There is a lot of advice out there for buyers on how to negotiate purchasing a home. I don’t know why anybody would want to do that on their own (unless they are a professional negotiator) but I wondered why there isn’t much advice for selling your home!
So I am going to give you some pointers here on how to negotiate offers on your home. Even though the first offer may be the best offer, I like to know exactly what my seller’s needs/wants are and then I draw a line in the sand. If you have a great home and follow my suggestions when we listed it, I am confident that we can generate the offer that meets everything that you want and need.
- Read the Entire Offer: Although it is tempting to react to the purchase price alone, read the entire offer. It can help to write down the key items. A lot of language in purchase agreements is standard or similar. However, you need to pay attention to the offer amount, the earnest money deposit, the closing date, occupancy, due diligence periods, any addendum and timelines.
- Offer Price: How much are they offering and what type of financing are they using? Are they borrowing money from a bank to buy your home? If so, how much are they putting down? The more money they are putting down, the stronger the buyer. Are they paying cash? That’s great! That means no appraisal (only lenders require an appraisal to justify their loan to the buyer). This could accelerate the closing timeline or it makes closing much easier (one less player without the lender now).
- Earnest Money Deposit (EMD): As a general rule of thumb, the more earnest money the buyer attaches to their offer, the better. I typically like to collect 3% of the offer price as the EMD. This helps to keep the buyer committed to the deal. Buyers can put up $0 if they want. As a seller you don’t want that. If the buyer ever decides to walk after contingencies are removed, there is no cost for them to do so.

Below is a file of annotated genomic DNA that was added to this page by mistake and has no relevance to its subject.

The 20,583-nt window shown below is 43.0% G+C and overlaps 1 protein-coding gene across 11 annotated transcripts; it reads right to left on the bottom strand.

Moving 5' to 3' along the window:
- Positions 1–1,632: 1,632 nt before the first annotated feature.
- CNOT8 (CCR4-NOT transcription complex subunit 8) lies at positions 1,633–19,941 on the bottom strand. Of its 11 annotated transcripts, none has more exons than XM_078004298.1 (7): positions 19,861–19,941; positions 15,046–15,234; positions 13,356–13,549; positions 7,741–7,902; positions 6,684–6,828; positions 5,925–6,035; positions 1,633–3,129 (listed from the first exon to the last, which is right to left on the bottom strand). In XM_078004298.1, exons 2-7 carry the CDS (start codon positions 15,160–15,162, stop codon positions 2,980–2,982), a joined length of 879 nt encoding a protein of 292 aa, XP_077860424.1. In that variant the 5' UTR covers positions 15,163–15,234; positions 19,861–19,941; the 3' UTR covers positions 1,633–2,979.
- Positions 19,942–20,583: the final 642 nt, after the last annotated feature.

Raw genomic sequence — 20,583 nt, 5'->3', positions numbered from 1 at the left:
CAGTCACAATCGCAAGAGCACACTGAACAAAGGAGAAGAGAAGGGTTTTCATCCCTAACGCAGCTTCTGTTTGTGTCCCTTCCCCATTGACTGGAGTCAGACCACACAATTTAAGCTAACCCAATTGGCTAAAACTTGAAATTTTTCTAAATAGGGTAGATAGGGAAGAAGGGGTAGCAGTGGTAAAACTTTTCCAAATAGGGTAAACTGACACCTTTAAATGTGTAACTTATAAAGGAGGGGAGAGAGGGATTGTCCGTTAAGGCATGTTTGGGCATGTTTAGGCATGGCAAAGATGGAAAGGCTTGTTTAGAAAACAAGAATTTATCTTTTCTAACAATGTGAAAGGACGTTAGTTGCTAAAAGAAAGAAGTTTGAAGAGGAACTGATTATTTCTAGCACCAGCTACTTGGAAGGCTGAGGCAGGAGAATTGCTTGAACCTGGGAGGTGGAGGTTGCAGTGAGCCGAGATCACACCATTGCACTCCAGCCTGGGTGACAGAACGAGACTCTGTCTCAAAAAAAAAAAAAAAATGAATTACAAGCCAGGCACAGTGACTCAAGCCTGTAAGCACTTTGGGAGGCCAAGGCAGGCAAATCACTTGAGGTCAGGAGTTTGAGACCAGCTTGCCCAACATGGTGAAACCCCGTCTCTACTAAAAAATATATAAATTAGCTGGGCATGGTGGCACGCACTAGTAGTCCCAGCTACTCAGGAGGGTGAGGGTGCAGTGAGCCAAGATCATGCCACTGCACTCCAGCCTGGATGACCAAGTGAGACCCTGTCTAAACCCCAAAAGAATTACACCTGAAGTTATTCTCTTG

- Home Inspection Period: The more time you give to the buyer to make a decision based on the home inspection, the more damaging it is to your marketing if they back out. When a buyer backs out due to a home inspection, they get the EMD back. The most common is 7 day inspection period. Anything between 5-10 days is pretty common.
- Occupancy: This is where the seller closes and the buyer is the new homeowner but the seller will continue to live in the home for an additional agreed upon time period. This is common if the seller is purchasing a home but needs to sell their current home to fund their new purchase. The amount of time and the daily rate are negotiable. Buyers will typically want the seller to pay based on the buyer’s new payment.
- Home Inspection Repairs: Everything is negotiable. The buyer might want you to pay for the whole new roof that needs to be tore off and replaced. However, you can say no (leave it all on the buyer if they still want the place). You can also pay for partial (seller gives a credit for half the cost of a new roof). A third option is to just pay for it all. Do this if you don’t want to lose this buyer and there is plenty of equity to cover the cost.
These are just some of the things that can be negotiated between a buyer and a seller. Having a professional who has years of experience dealing with these type of negotiations can really help guide you to making the best decision possible for you and your needs, when selling your home.
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